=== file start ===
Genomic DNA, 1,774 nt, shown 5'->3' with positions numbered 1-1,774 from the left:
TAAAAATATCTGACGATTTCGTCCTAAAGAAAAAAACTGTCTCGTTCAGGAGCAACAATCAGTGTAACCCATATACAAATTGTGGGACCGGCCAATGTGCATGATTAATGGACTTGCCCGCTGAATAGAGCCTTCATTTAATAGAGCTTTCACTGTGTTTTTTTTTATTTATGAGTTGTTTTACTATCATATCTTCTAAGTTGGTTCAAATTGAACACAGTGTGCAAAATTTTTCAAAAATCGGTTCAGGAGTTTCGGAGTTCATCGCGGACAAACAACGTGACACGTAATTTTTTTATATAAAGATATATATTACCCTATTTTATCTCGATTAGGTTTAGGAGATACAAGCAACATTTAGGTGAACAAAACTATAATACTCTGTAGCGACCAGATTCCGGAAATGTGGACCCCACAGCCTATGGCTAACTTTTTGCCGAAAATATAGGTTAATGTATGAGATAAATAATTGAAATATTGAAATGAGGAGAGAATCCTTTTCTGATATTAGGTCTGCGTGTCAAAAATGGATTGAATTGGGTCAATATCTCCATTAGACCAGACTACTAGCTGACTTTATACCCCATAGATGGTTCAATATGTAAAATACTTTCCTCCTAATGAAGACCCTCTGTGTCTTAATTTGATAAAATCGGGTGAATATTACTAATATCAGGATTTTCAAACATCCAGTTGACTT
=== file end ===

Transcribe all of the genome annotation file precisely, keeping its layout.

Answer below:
Genomic DNA, 1,774 nt, shown 5'->3' with positions numbered 1-1,774 from the left:
TAAAAATATCTGACGATTTCGTCCTAAAGAAAAAAACTGTCTCGTTCAGGAGCAACAATCAGTGTAACCCATATACAAATTGTGGGACCGGCCAATGTGCATGATTAATGGACTTGCCCGCTGAATAGAGCCTTCATTTAATAGAGCTTTCACTGTGTTTTTTTTTATTTATGAGTTGTTTTACTATCATATCTTCTAAGTTGGTTCAAATTGAACACAGTGTGCAAAATTTTTCAAAAATCGGTTCAGGAGTTTCGGAGTTCATCGCGGACAAACAACGTGACACGTAATTTTTTTATATAAAGATATATATTACCCTATTTTATCTCGATTAGGTTTAGGAGATACAAGCAACATTTAGGTGAACAAAACTATAATACTCTGTAGCGACCAGATTCCGGAAATGTGGACCCCACAGCCTATGGCTAACTTTTTGCCGAAAATATAGGTTAATGTATGAGATAAATAATTGAAATATTGAAATGAGGAGAGAATCCTTTTCTGATATTAGGTCTGCGTGTCAAAAATGGATTGAATTGGGTCAATATCTCCATTAGACCAGACTACTAGCTGACTTTATACCCCATAGATGGTTCAATATGTAAAATACTTTCCTCCTAATGAAGACCCTCTGTGTCTTAATTTGATAAAATCGGGTGAATATTACTAATATCAGGATTTTCAAACATCCAGTTGACTT